28

I posted this to Facebook yesterday and am a day late in posting it here. Here’s what I wrote on birthday #28, Thanksgiving Day 2016:

I’m thankful to my friend Dan for an idea he shared with me last year, a concept as powerful as it is simple: He tries to see everyone as a cousin of his. Walking down the street, on the subway, in stores and restaurants and everywhere else, he imagines all the people around him to be his cousins. Some of his cousins are warm, friendly and kind, while others are rude, tormented, or even cruel. His cousins have good days, and they have bad days. Some of his cousins are better people than others, and he likes some of them more than others. But they’re all his cousins.

This struck me when I heard it, but I didn’t appreciate how liberating it is until I put it into practice. The first time I did, it had an immediate and intense effect. Seeing strangers not as people foreign to me and my concerns, but instead as family—maybe distant family, cousins I’ve never met before, but family nonetheless—generated instant affection, tolerance for foibles and nuisances, compassion for differences and limitations.

But trying to feel familial affection toward every person in New York is a lot like trying to meditate on the street in New York. It’s hard. It runs counter to so much of my socialization and learned behaviors, and it feels like it tests the limits of my brain- and heartpower. So it requires sustained focus, effort, and rededication, all of which are tiring. As powerfully good as it feels when I do it, I still make the effort infrequently.

New York City may be large, but the world is vastly larger. And if it feels hard to see every New Yorker as my cousin, trying to see every human that way is understandably more daunting. But the effort is imperative.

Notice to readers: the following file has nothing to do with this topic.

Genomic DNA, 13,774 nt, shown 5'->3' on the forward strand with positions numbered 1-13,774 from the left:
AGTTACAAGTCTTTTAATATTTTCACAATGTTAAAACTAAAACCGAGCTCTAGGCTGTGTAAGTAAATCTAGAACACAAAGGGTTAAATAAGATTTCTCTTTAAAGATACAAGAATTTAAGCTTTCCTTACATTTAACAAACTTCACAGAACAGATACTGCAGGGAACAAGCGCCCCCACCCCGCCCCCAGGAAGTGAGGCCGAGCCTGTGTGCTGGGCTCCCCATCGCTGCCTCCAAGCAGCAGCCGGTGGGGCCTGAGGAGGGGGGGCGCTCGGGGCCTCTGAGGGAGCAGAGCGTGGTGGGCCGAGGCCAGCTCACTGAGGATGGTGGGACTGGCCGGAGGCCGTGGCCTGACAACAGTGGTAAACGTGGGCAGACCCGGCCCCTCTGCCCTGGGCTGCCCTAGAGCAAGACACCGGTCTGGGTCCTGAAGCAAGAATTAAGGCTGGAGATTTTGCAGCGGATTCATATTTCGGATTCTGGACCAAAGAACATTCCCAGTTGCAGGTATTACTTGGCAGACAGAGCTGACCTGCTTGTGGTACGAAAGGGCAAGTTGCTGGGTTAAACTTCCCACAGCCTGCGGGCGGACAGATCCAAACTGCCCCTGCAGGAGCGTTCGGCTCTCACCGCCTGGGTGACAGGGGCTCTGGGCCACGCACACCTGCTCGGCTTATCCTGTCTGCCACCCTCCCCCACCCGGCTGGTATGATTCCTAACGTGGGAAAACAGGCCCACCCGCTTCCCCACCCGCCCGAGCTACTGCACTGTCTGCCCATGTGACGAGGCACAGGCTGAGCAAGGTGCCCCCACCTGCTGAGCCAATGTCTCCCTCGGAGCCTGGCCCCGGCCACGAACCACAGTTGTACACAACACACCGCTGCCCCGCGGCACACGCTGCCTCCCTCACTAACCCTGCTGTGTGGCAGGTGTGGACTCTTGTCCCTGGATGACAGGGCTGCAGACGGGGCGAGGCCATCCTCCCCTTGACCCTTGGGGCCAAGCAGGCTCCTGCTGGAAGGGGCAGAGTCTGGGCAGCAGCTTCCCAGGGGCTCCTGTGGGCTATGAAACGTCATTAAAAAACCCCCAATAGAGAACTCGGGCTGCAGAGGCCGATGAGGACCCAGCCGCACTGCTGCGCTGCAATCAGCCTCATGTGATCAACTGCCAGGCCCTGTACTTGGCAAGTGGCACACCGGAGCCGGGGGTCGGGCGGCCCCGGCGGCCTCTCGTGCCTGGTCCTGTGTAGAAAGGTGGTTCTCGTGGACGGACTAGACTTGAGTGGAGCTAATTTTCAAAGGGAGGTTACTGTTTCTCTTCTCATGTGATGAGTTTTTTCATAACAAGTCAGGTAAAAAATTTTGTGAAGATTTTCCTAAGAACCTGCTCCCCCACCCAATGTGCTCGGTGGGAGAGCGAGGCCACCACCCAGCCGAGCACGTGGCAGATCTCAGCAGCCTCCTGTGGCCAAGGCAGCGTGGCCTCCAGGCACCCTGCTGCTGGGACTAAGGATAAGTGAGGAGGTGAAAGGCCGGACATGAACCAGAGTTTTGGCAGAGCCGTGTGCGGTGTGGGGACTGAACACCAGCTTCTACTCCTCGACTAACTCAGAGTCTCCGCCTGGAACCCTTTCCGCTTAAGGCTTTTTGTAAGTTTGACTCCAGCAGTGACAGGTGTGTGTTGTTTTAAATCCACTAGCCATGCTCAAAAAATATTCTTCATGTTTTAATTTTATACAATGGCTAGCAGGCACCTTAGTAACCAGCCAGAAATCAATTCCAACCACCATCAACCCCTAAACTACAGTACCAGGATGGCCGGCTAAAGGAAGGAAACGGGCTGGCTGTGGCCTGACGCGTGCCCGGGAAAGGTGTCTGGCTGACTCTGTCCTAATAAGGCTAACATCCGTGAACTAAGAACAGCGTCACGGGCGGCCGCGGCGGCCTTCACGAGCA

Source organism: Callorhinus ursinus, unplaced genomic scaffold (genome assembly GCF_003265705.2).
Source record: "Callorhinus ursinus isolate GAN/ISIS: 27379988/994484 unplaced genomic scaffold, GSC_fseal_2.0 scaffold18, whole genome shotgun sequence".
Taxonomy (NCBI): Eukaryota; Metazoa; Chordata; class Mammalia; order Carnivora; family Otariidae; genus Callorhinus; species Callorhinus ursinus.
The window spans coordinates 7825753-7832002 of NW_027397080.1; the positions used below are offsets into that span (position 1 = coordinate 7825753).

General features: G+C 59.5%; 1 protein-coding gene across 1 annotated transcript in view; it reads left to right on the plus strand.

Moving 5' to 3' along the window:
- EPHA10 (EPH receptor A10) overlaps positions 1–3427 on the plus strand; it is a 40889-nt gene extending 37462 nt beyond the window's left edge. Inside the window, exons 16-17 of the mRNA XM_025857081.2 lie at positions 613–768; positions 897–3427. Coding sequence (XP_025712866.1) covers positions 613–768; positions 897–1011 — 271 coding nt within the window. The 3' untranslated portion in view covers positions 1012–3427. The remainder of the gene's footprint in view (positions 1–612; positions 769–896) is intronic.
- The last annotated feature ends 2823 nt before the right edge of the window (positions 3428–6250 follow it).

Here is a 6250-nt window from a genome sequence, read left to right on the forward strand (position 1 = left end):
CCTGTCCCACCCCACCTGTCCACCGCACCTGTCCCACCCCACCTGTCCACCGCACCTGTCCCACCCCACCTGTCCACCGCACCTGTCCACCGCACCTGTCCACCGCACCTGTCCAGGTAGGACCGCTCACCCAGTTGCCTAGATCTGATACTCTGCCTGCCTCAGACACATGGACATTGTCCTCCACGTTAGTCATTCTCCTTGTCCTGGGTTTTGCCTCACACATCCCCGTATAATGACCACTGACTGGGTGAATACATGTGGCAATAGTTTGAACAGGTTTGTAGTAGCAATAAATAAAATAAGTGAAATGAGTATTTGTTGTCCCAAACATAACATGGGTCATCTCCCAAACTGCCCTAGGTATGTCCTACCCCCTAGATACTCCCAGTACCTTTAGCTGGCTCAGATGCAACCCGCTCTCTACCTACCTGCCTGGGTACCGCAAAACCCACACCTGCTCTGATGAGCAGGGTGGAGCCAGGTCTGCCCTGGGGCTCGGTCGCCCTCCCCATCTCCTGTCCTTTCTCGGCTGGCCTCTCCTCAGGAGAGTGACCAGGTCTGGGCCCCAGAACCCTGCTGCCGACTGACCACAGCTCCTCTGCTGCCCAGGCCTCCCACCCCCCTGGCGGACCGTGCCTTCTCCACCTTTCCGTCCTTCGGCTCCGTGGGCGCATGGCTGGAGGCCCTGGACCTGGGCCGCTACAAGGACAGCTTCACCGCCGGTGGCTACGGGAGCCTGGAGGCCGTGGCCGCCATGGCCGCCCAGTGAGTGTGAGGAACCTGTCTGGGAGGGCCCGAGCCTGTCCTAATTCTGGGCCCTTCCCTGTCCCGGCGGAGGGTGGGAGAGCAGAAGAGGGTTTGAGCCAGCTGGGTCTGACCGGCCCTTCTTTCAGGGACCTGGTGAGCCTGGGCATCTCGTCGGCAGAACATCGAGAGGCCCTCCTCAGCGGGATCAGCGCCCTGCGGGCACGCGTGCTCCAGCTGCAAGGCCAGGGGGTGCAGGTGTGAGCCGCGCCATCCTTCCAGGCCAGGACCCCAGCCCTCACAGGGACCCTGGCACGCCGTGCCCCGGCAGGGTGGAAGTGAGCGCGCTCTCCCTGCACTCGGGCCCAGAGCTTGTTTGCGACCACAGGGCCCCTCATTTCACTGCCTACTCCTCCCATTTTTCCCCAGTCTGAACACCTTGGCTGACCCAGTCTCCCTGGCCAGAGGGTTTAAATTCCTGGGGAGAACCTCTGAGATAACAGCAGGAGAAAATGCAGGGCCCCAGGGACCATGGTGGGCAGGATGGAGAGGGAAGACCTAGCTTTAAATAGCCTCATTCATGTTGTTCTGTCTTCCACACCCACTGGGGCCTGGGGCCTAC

This Thanksgiving, I’m trying two things: stretching my heart far beyond the people around me, and taking action informed by my care for my cousins. For me, that means finally, far too late, taking the kind of action I would have taken months ago if I had then seen the people at Standing Rock as my cousins. Tomorrow, I hope, it will mean continuing my support for them and seeing if my heart has room for more cousins.

A few days ago, a friend of a friend ended a post written from Standing Rock by saying, “Folks support their people all over the world.” What a simple, powerful, and true statement. Folks support their people all over the world.

If the 29th year of my life will be worth living, its value will come through consistent work to define “my people” ever more broadly, and through the corresponding support I must show my people, my many cousins.

To everyone who loves me; to my friends; to those who see me as a cousin, those who support me, and those for whom my security, my dignity, and my happiness is important, thank you. I owe everything to you, and on this Thanksgiving and birthday, I am thankful, most of all, for you. In the year to come, I hope to honor you by reflecting back to you all of your care, love, and support, and by showing the same to our cousins around the world.

(Reference for the above: http://www.truth-out.org/opinion/item/38466-don-t-be-passive-observers-of-last-night-s-terrorization-in-standing-rock-here-s-what-you-can-do.)

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